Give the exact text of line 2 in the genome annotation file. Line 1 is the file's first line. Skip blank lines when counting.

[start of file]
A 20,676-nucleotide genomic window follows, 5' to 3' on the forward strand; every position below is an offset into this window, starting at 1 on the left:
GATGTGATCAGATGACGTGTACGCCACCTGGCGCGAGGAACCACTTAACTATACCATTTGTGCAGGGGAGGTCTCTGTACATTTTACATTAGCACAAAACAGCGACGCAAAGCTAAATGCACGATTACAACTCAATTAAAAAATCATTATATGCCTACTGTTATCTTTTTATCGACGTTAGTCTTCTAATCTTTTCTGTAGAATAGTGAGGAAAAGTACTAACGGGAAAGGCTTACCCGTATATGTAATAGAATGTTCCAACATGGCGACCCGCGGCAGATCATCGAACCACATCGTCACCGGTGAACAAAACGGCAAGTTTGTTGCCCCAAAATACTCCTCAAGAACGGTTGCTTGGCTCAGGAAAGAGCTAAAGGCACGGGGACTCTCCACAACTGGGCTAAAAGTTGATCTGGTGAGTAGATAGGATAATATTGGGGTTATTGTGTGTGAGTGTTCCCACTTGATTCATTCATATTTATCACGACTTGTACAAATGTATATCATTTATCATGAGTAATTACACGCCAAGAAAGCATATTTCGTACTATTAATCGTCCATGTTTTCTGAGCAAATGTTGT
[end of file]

GATGTGATCAGATGACGTGTACGCCACCTGGCGCGAGGAACCACTTAACTATACCATTTGTGCAGGGGAGGTCTCTGTACATTTTACATTAGCACAAAACAGCGACGCAAAGCTAAATGCACGATTACAACTCAATTAAAAAATCATTATATGCCTACTGTTATCTTTTTATCGACGTTAGTCTTCTAATCTTTTCTGTAGAATAGTGAGGAAAAGTACTAACGGGAAAGGCTTACCCGTATATGTAATAGAATGTTCCAACATGGCGACCCGCGGCAGATCATCGAACCACATCGTCACCGGTGAACAAAACGGCAAGTTTGTTGCCCCAAAATACTCCTCAAGAACGGTTGCTTGGCTCAGGAAAGAGCTAAAGGCACGGGGACTCTCCACAACTGGGCTAAAAGTTGATCTGGTGAGTAGATAGGATAATATTGGGGTTATTGTGTGTGAGTGTTCCCACTTGATTCATTCATATTTATCACGACTTGTACAAATGTATATCATTTATCATGAGTAATTACACGCCAAGAAAGCATATTTCGTACTATTAATCGTCCATGTTTTCTGAGCAAATGTTGT